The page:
Connecticut is an equitable distribution property state. When a marriage is dissolved the court can grant to the husband or wife all or any part of the estate of the other after considering all the required statutory criteria. This “all-property” equitable distribution scheme means that presenting admissible evidence establishing the value of assets and the amount of income flow can be critical to the court’s decision and a party’s financial future postdivorce.
The broad mandate to consider “all property” requires the court to value assets. To do so the court needs adequate and convincing admissible evidence presented. When the asset is significant and not easily valued, a forensic expert and a forensic accounting may be critical to valuing it. The state Supreme Court noted in Bornemann v. Bornemann, 245 Conn. 508, that “when neither party in a dissolution proceeding chooses to introduce detailed information as to the value of a given asset, neither party may later complain that it is not satisfied with the court’s valuation of that asset.”
Forensic accounting is important to asset and liability division as well as determining a fair alimony award. A well-done admissible analysis can determine true income flow and available income for distribution, as well as true asset value.
When selecting a forensic accountant, it is critical that credentials be sufficient to satisfy the court that they qualify as an expert. The accountant should have credentials specific to the profession as well as appropriate academic degrees. At a minimum they should be certified public accountants (CPAs).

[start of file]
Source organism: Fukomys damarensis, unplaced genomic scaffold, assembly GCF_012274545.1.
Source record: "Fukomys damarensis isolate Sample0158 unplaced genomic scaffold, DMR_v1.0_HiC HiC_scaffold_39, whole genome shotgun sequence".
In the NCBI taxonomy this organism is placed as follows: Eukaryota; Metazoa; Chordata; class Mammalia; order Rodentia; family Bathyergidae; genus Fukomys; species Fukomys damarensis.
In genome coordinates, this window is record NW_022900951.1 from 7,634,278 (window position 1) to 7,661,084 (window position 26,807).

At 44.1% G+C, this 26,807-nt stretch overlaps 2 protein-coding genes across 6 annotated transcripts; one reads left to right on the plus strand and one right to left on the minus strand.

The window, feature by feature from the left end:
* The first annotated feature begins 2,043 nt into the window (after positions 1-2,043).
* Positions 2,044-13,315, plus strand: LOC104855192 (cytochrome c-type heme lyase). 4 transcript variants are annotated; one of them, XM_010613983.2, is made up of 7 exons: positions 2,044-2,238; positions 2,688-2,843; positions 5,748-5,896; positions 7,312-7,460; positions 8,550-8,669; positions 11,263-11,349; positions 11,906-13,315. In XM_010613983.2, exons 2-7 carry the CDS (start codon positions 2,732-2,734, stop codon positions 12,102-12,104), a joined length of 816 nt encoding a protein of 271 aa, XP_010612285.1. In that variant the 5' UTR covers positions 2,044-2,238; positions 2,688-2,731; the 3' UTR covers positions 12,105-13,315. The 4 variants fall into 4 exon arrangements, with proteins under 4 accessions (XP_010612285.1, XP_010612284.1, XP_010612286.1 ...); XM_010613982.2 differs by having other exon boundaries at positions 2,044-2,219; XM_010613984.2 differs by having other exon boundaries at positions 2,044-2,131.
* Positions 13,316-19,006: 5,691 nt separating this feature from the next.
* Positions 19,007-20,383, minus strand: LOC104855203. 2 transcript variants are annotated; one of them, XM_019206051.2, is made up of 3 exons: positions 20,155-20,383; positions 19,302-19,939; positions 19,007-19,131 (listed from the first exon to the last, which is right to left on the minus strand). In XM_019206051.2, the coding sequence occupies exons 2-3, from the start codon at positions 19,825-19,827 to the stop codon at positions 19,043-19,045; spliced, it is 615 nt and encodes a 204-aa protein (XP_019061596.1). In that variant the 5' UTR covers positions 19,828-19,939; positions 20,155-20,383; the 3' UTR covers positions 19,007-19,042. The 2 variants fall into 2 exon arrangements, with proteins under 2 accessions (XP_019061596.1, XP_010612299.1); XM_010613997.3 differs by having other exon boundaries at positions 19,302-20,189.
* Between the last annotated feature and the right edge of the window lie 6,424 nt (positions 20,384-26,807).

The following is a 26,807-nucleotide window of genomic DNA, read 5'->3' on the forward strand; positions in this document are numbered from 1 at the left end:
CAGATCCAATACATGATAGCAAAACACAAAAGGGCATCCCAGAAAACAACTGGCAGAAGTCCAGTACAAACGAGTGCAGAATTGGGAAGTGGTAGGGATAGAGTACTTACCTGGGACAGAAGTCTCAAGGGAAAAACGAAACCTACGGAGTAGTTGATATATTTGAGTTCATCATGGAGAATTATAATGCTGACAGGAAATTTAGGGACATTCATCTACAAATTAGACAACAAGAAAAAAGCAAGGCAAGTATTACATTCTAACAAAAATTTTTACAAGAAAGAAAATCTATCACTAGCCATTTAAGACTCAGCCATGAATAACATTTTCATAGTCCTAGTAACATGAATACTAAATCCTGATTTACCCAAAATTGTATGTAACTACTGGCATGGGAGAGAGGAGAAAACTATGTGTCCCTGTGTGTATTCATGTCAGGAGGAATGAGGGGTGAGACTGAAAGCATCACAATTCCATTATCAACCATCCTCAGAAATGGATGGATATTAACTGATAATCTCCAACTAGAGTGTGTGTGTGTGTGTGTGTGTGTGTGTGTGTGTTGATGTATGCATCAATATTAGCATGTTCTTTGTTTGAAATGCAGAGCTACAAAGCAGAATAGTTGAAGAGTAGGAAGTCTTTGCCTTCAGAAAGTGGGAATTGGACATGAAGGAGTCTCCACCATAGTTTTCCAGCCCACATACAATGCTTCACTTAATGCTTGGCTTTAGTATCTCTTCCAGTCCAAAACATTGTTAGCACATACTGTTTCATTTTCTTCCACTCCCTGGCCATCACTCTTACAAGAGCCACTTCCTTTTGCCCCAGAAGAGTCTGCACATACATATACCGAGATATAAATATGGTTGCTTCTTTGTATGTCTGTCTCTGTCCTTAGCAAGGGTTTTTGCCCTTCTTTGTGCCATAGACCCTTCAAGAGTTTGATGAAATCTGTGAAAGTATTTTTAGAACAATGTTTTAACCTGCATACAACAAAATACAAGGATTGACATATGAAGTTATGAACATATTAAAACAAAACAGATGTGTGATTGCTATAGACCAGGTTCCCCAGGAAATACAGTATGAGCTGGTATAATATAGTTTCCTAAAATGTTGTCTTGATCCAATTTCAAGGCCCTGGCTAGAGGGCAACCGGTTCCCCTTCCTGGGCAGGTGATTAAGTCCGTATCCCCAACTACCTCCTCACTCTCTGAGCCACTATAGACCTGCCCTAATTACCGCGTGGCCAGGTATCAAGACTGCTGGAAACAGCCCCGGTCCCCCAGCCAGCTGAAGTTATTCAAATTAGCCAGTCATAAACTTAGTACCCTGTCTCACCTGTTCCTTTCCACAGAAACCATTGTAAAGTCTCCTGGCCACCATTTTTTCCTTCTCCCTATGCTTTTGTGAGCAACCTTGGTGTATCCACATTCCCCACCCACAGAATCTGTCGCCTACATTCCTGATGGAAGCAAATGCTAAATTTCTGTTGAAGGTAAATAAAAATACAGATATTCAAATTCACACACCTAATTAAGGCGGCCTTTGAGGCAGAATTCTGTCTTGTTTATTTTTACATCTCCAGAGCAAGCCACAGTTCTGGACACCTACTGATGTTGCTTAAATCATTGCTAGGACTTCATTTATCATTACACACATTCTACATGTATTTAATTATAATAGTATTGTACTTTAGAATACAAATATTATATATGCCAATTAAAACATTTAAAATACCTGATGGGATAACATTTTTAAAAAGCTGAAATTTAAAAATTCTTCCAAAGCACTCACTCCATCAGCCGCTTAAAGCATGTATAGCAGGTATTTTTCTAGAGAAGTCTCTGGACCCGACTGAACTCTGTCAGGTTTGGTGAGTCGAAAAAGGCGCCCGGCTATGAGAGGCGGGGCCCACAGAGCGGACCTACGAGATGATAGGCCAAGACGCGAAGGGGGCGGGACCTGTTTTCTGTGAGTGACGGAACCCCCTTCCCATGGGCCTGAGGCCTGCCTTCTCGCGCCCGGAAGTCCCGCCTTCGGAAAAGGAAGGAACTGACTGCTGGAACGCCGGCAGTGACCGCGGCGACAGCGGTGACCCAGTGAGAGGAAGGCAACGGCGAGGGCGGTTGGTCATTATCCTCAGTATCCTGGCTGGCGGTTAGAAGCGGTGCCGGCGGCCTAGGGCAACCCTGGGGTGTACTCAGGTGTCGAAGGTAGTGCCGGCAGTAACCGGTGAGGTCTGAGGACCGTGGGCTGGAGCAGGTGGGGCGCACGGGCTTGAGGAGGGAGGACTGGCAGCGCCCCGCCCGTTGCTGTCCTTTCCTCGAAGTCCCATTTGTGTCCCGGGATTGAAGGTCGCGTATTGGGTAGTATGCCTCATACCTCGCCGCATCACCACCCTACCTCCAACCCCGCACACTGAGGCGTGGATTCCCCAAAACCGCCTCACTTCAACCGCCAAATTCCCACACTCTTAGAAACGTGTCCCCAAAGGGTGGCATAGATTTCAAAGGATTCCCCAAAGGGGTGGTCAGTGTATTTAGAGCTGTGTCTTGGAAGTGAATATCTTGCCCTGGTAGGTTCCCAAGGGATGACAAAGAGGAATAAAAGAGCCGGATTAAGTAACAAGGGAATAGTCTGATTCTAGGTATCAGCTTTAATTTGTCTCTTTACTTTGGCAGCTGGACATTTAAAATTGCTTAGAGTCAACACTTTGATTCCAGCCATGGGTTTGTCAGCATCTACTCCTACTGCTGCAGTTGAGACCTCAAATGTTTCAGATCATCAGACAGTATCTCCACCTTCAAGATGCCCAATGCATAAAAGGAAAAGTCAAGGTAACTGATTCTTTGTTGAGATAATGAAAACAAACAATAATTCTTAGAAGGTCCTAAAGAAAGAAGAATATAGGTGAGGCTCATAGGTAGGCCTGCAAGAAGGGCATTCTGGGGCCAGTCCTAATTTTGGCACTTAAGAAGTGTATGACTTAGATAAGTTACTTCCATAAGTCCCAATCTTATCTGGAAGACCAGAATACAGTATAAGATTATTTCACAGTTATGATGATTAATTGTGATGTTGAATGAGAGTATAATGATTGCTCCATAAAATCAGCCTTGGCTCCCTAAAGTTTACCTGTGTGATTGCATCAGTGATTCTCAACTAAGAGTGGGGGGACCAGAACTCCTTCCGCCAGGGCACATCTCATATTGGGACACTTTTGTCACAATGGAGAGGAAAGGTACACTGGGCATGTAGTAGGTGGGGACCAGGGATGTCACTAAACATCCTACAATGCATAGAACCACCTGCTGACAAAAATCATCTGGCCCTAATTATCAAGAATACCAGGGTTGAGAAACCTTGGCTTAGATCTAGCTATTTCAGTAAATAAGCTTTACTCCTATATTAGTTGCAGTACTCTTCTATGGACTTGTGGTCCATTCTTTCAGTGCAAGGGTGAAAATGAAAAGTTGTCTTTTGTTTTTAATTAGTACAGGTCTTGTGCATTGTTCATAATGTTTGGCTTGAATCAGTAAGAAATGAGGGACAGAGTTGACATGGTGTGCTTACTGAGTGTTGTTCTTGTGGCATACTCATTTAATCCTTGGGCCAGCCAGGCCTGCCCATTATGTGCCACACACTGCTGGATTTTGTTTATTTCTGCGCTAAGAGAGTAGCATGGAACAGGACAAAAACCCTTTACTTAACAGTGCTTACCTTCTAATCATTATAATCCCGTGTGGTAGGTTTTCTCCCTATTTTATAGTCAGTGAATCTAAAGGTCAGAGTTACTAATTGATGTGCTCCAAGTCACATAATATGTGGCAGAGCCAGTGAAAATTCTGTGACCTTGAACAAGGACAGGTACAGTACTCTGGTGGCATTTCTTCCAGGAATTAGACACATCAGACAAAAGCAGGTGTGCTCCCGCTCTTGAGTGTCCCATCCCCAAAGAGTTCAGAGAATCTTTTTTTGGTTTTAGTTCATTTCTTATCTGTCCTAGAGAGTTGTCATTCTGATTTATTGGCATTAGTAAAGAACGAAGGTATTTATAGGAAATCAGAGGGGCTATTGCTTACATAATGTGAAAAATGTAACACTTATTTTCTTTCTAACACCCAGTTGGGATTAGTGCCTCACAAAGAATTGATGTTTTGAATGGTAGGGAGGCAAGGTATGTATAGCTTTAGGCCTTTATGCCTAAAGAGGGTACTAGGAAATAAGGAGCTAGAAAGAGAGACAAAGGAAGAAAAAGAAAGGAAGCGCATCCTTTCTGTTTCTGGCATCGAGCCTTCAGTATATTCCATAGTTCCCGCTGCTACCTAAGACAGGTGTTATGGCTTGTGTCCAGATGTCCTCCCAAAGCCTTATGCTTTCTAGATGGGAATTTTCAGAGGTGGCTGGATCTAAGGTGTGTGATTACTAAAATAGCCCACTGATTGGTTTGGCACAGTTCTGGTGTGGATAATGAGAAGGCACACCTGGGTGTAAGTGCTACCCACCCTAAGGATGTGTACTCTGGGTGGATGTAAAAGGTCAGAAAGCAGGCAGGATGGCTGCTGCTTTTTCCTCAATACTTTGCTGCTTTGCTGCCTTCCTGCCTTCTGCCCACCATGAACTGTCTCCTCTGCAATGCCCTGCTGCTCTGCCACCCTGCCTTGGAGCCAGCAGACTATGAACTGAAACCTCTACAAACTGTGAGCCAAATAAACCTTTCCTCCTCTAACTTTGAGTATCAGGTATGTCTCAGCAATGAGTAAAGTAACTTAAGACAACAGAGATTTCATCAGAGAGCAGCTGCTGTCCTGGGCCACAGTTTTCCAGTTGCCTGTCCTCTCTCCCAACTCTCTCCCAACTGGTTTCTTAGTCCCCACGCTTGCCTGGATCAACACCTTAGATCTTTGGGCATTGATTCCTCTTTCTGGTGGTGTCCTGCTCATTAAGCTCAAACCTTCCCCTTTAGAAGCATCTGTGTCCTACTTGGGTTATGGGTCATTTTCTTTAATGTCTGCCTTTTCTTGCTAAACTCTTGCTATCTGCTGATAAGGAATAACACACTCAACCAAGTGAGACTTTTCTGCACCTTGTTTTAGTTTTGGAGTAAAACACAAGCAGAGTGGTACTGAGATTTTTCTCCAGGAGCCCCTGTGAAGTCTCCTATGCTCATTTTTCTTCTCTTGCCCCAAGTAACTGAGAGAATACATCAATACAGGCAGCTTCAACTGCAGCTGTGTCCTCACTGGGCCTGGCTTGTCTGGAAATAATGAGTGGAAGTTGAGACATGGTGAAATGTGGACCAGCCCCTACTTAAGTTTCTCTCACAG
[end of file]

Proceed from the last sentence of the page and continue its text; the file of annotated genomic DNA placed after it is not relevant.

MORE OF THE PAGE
Additional desirable credentials include being accredited in business valuation (ABV) and certified in financial forensics (CFF) by the American Institute of CPAs. More specific certifications as well as practical experience in the industry and teaching in their field are also helpful. It is also critical that the attorney ensures that the forensic expert has an adequate opportunity to examine material documents.
In Weinstein v. Weinstein, 18 Conn. App. 622 (1989), the court found a certified public accountant unqualified to testify as an expert regarding valuation because he had not examined documents sufficiently enough to allow him to valuate the business. Trial courts have broad discretion in ruling on the admissibility of expert testimony. It is important that a forensic analyst has adequate access to, and thoroughly examines, all documents and records necessary to give an admissible opinion.
Forensic accounting can be particularly valuable in analyzing the asset value of closely held businesses and corporations, professional practices, trusts and intangibles, including intellectual property and real estate interests. A qualified forensic investigator should have analytical skills and industry experience necessary to investigate all types of financial documentation related to the asset being investigated, as well as the classic skills of a CPA coupled with financial investigation tools.
It is critical that they have the proven ability to testify as an expert witness. A careful litigator will investigate and research the credentials and experience of any potential forensic accounting expert being considered.
Once selected, a forensic accountant can make important contributions to the discovery process as well as perform the analysis and serve as an expert witness. They can help an attorney understand and credibly justify the need for the documents necessary for a useful analysis.